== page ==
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(CNN)A mammoth storm is threatening to paralyze parts of the Midwest and South with ice, snow, dangerously cold temperatures and possible power outages starting Wednesday.
Ice accumulation is expected across the South, including in the Dallas-Fort Worth region and Memphis, with effects that could linger into the weekend. Overall, more than 100 million people are under winter weather alerts that stretch from the Rockies to New England.
“A corridor of heavy ice accumulation (exceeding a quarter of an inch) is likely from Texas through the Ohio Valley,” the Weather Prediction Center said early Wednesday. “Locations impacted by snow and/or ice are expected to have temperatures remain below freezing, and well below average for at least a couple of days after the wintry precip(itation) ends.”
About 3,000 US domestic flights have been canceled Wednesday and Thursday because of the storm, according to FlightAware. Airlines including Southwest, American, United and Delta Air will let travelers impacted by bad weather rebook for free.
Recalling the deadly outages of last winter, Texas Gov. Greg Abbott assured residents Tuesday that the power grid — Electric Reliability Council of Texas, or ERCOT — is in a better position to handle the potential impact of the storm.
“Right now, the prognostication is that ERCOT will have an access of 15,000 megawatts of power available even at time of highest demand. So ERCOT is well-prepared for conditions as they currently stand but remains flexible in order to be able to be responsive to power demand needs,” Abbott said during a news conference.
Still, power may go out because of problems unrelated to the grid’s capability, including falling trees or icy power lines, the governor warned.
In the Midwest, the governors of Missouri and Oklahoma declared states of emergency until Thursday due to the storm.
Oklahoma City could see up to 8 inches of snow as well as ice accumulations in the quarter-inch range, with some places seeing up to half an inch of ice, the National Weather Service said.
In St. Louis, heavy mixed precipitation is possible, with ice accumulations up to two tenths of an inch.
“The winter storm is expected to include a mix of freezing rain, sleet, snow, strong wind gusts and low temperatures across the state beginning Wednesday, which may result in power outages,” Oklahoma Gov. Kevin Stitt said in a news release.
In addition to declaring the emergency, Missouri Gov. Mike Parson activated the National Guard, saying it will be ready to help the state’s highway patrol with stranded drivers.
Ice is this storm’s biggest threat
Forecasters predict heavy snow, with some places in the Midwest due for 15 to 20 inches, CNN meteorologist Dave Hennen said.
But the bigger threat will be ice accumulation.
“I do think that ice will end up being a bigger threat due to the more lasting impacts of ice on power lines and tree limbs,” CNN meteorologist Robert Shackelford said. “Ice accumulations are usually very small — we are talking about fractions of inches. Yet, these accumulations can bring widespread power outages and impossible travel conditions.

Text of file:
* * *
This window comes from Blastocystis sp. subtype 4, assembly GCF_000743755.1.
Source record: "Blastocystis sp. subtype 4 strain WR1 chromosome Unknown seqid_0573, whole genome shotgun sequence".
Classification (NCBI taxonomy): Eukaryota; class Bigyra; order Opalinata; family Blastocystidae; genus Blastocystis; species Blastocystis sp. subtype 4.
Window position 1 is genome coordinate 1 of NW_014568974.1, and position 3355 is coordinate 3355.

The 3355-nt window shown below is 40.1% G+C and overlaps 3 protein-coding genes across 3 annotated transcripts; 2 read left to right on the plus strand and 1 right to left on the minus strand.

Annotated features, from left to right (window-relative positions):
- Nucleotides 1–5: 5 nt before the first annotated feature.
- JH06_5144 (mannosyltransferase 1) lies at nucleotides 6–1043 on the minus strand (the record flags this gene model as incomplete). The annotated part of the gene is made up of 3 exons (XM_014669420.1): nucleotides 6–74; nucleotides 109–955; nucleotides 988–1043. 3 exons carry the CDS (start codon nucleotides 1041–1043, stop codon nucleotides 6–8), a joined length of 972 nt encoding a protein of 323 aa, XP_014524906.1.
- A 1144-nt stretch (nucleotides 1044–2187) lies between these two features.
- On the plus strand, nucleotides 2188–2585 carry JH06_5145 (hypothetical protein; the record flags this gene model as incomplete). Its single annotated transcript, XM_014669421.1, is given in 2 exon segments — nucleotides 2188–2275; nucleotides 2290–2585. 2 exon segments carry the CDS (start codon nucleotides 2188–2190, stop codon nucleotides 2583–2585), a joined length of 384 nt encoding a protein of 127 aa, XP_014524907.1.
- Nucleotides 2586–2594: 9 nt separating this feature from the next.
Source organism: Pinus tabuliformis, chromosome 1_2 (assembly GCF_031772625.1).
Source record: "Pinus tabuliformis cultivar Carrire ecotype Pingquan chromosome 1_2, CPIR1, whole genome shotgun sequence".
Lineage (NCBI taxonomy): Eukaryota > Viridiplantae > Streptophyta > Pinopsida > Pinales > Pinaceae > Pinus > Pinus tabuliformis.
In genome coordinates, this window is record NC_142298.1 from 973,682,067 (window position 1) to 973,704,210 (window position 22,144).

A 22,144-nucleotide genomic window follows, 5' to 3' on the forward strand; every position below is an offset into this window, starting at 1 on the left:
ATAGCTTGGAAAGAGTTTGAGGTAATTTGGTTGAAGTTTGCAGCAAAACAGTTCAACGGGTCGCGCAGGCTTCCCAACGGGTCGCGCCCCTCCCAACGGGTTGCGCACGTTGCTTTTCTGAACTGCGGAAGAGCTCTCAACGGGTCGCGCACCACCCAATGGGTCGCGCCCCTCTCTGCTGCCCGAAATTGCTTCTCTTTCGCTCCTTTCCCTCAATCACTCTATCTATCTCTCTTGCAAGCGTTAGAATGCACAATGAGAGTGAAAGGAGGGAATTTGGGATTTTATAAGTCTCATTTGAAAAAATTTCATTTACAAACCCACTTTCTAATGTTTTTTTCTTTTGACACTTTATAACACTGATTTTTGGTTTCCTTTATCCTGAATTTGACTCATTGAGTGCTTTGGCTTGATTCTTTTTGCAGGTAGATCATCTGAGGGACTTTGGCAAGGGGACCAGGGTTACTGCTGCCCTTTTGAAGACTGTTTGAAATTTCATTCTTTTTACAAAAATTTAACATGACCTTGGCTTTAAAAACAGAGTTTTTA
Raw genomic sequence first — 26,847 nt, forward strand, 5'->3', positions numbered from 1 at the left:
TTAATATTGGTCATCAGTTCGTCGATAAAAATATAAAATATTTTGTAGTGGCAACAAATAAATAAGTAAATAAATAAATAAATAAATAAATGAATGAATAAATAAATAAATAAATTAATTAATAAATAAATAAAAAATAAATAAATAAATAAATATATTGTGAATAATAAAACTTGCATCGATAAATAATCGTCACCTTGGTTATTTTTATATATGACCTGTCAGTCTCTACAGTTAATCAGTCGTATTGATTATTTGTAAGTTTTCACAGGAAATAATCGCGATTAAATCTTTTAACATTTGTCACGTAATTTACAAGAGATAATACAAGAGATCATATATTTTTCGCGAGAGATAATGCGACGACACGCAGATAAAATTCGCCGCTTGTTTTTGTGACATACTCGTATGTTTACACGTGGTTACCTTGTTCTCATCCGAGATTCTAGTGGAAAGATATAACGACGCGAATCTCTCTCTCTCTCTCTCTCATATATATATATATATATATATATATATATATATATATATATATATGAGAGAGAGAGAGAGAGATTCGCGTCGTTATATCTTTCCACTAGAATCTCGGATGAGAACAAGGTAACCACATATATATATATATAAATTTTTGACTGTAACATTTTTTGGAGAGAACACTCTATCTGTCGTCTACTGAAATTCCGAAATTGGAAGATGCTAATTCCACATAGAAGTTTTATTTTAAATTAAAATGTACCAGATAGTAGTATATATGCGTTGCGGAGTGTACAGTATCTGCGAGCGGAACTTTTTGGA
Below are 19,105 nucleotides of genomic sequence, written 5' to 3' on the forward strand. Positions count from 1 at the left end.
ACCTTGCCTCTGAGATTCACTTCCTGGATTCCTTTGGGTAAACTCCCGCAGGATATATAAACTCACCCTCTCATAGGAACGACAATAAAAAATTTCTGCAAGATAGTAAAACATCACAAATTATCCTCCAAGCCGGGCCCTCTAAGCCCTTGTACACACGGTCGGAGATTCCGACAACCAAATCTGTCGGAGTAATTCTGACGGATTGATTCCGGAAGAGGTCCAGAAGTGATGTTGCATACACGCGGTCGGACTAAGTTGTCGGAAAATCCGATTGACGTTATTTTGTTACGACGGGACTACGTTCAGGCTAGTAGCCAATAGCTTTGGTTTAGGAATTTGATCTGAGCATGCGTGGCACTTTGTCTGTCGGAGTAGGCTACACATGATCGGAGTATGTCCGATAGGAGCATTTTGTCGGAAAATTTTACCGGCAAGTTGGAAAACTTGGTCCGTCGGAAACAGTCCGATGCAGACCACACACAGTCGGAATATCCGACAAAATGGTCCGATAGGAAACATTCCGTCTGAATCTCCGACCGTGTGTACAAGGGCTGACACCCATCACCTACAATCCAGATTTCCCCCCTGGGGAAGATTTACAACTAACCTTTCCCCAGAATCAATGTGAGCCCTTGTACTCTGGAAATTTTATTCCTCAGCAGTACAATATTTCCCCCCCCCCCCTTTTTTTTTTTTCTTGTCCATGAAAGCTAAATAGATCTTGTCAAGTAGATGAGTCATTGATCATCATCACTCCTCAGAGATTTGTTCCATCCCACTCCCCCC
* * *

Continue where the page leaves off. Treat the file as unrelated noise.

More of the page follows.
“These forecasted snowfall totals are not to be taken lightly” either, he said.
After the storm pushes south and east from its origin in the Rockies region, conditions are expected turn more icy than snowy, with the threat of significant ice accumulation for millions. The impacts could linger, especially in the South and Mid-South, until Saturday or Sunday, according to forecasts.
In Arkansas, Gov. Asa Hutchinson has deployed some 88 members of his state’s National Guard. He also signed an executive order that will allocate $250,000 for recovery efforts.
In Illinois, Gov. JB Pritzker also activated the National Guard and issued a disaster declaration. The state Department of Transportation will also deploy more than 1,800 trucks and equipment to plow, treat roads and respond to weather emergencies, it said.
Meanwhile, areas north and east of the Dallas-Fort Worth metropolitan region are expected to bear the brunt of this storm.
“The primary impact would be ice accumulation that may lead to very dangerous travel Thursday and Friday particularly on high-rise overpasses,” the National Weather Service office in Dallas-Fort Worth said.
“A quarter-inch or more of ice accumulation on utility lines and trees with winds gusting to 30 mph would likely lead to power outages and tree damage.”
School closed for some in Texas and Missouri
The potentially dangerous conditions have led the Dallas Independent School District to close Thursday and Friday, and schools are not expected to make up those days, officials said Tuesday.
In Kansas City, Missouri, the school district also moved to shut its doors Wednesday due to the storm’s potential impact.
“Students are not expected to log into virtual learning. Enjoy your old-fashioned snow day, and be safe!” the district said in a Facebook post.
CNN’s Monica Garrett, Jennifer Gray, Gregory Lemos, Dave Alsup, Joe Sutton, Ed Lavandera, and Amy Simonson contributed to this report.